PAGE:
“There was never even a conversation about there being a parking problem until we had that lower lot parking stripped away,” he said.
GMUG district ranger Matt McCombs reviewed the history of this property.
“We are all aware that our visitation continues to grow, and I don’t think that is limited to summer… The relationship we have is unconventional—even peculiar,” he said. “We have not only a lot of public visitation, but also guides and services so that they can provide experiences and services to the American people that we couldn’t otherwise do. We have guest visitors to the trailhead as well as sustainable businesses that will likely persist and grow over time,” he said.
McCombs stressed that his organization has a duty to serve the American public. “And the American people generally aren’t psyched with exclusive private use of public land.”
In the interim, said McCombs, “This is going to provide reasonable accommodation to the community. We are hopeful that it will ease some of the conflict.” But he also emphasized that he did not want anyone to become reliant on a private use arrangement for the long term.
“I don’t want to incentivize any behavior pattern or expectation that leads to depending on these amenities,” said McCombs. “There was a heyday. It was awesome. But we have to manage this growth.”
Suggestions for the future include creating user fees for day use, which McCombs said is absolutely on the table.
Consensus was reached that in general, each full-time resident household should be allowed two vehicle permits for the season, and allowing five or six snowmobile permits per household would serve the needs of most residents. Commissioners said they will work out a system for residents to request additional snowmobile permits, as there are some cases in which people own closer to 10 and, in a few cases, as many as 16.
County commissioner Jonathan Houck said he wanted to avoid offering so many snowmobile permits that people might be tempted to secure extras for their buddies.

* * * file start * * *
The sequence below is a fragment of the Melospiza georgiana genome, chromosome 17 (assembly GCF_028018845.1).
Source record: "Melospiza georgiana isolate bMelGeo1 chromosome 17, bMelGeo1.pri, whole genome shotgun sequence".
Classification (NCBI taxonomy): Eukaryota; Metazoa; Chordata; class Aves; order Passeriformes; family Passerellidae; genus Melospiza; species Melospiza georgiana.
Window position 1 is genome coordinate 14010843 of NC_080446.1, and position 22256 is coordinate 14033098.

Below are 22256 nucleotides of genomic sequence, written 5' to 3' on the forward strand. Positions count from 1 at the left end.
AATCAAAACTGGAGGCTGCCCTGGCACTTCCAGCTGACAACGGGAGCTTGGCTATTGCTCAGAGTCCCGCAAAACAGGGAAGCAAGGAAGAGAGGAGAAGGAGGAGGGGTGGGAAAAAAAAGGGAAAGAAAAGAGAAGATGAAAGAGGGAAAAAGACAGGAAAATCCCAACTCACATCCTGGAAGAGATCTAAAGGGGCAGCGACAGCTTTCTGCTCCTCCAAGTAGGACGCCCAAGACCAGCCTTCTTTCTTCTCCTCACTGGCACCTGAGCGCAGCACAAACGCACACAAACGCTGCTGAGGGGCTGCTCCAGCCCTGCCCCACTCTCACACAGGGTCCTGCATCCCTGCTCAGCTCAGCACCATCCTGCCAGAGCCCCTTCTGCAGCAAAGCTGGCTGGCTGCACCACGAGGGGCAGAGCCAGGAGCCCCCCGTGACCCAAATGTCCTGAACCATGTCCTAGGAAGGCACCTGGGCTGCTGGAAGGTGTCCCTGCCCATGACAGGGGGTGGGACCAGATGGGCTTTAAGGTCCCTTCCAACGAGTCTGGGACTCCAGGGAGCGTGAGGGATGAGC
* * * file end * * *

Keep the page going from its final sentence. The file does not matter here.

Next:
“That’s the problem we had to move away from,” said Houck. He also asked that in requesting permits of any kind, residents be reasonable and thoughtful neighbors. “If you only need one permit, don’t take two just because you can get them,” he said.
Mason also reflected that this winter would present a particular challenge for the trailhead management with a new parking lot and new trail users.
“We have a couple of new things going on. COVID has pushed a lot of people to the backcountry,” he said. “[We will have] people who aren’t going to be familiar with trailers and snowmobiles and have purchased those things to get out into the backcountry. I think these are things we’re going to have to work through this winter, but I think there’s a longer-term conversation that I would like to have with the future of how this is going to be mitigated.”
McCombs said he was on board with that. “I look forward to engaging with this community,” he said, with the key being sustainability and reliability. “I don’t expect that the ‘COVID-boom’ stops when the snow falls. We anticipate that as other leisure activities continue to be unavailable, that the outdoors are going to keep calling people.”
“This is a challenging area, and [we have an] understanding that for [the USFS] this is sort of on the outside edge of normal,” said Houck.
Mason, Crosby and other county personnel will work toward a final permit program recommendation for this year.
Irwin resident Kristi Murrin brought up the issue of the future that remained close to the discussion. Murrin said using the county assessor’s office, she has counted 28 people who live in the area year-round and 24 who live there part-time for a total of 52 occupants. She also counted 38 potential home sites within the town-site and she thinks the future will require more parking infrastructure, possibly by way of a land trade with the Forest Service. A new street, 12th Street, was recently installed at Irwin, with some planning and culvert assistance offered by the county. That could bring more development in the longer term.
“I have seen a lot of people shopping for land up there,” said Murrin. “I don’t see it slowing down.”